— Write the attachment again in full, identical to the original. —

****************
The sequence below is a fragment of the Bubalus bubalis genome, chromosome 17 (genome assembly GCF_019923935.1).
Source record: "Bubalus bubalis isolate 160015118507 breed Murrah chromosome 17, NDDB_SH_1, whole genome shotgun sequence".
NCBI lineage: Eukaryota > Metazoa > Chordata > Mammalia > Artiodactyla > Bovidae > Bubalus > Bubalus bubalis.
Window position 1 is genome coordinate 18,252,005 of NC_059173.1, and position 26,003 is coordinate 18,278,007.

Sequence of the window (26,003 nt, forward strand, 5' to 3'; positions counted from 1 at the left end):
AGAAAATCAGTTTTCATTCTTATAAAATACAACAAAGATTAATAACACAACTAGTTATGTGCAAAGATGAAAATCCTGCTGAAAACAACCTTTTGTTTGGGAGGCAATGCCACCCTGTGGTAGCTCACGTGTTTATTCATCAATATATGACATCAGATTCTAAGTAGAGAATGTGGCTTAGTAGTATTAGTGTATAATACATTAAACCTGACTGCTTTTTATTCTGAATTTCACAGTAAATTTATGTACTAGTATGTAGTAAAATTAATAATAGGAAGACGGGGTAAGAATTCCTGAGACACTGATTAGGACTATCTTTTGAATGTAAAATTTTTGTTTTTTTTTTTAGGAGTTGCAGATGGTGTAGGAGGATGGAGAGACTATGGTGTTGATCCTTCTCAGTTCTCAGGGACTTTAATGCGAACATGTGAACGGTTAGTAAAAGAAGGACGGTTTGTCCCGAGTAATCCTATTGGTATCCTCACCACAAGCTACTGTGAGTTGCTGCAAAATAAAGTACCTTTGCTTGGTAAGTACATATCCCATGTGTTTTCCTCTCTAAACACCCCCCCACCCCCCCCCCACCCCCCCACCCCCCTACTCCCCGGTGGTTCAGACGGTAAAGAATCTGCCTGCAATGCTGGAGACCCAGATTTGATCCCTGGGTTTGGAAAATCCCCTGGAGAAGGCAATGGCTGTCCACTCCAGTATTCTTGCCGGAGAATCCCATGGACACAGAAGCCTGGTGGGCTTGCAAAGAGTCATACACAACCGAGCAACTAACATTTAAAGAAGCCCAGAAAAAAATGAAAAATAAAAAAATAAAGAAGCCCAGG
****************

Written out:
The sequence below is a fragment of the Bubalus bubalis genome, chromosome 17 (genome assembly GCF_019923935.1).
Source record: "Bubalus bubalis isolate 160015118507 breed Murrah chromosome 17, NDDB_SH_1, whole genome shotgun sequence".
NCBI lineage: Eukaryota > Metazoa > Chordata > Mammalia > Artiodactyla > Bovidae > Bubalus > Bubalus bubalis.
Window position 1 is genome coordinate 18,252,005 of NC_059173.1, and position 26,003 is coordinate 18,278,007.

Sequence of the window (26,003 nt, forward strand, 5' to 3'; positions counted from 1 at the left end):
AGAAAATCAGTTTTCATTCTTATAAAATACAACAAAGATTAATAACACAACTAGTTATGTGCAAAGATGAAAATCCTGCTGAAAACAACCTTTTGTTTGGGAGGCAATGCCACCCTGTGGTAGCTCACGTGTTTATTCATCAATATATGACATCAGATTCTAAGTAGAGAATGTGGCTTAGTAGTATTAGTGTATAATACATTAAACCTGACTGCTTTTTATTCTGAATTTCACAGTAAATTTATGTACTAGTATGTAGTAAAATTAATAATAGGAAGACGGGGTAAGAATTCCTGAGACACTGATTAGGACTATCTTTTGAATGTAAAATTTTTGTTTTTTTTTTTAGGAGTTGCAGATGGTGTAGGAGGATGGAGAGACTATGGTGTTGATCCTTCTCAGTTCTCAGGGACTTTAATGCGAACATGTGAACGGTTAGTAAAAGAAGGACGGTTTGTCCCGAGTAATCCTATTGGTATCCTCACCACAAGCTACTGTGAGTTGCTGCAAAATAAAGTACCTTTGCTTGGTAAGTACATATCCCATGTGTTTTCCTCTCTAAACACCCCCCCACCCCCCCCCCACCCCCCCACCCCCCTACTCCCCGGTGGTTCAGACGGTAAAGAATCTGCCTGCAATGCTGGAGACCCAGATTTGATCCCTGGGTTTGGAAAATCCCCTGGAGAAGGCAATGGCTGTCCACTCCAGTATTCTTGCCGGAGAATCCCATGGACACAGAAGCCTGGTGGGCTTGCAAAGAGTCATACACAACCGAGCAACTAACATTTAAAGAAGCCCAGAAAAAAATGAAAAATAAAAAAATAAAGAAGCCCAGG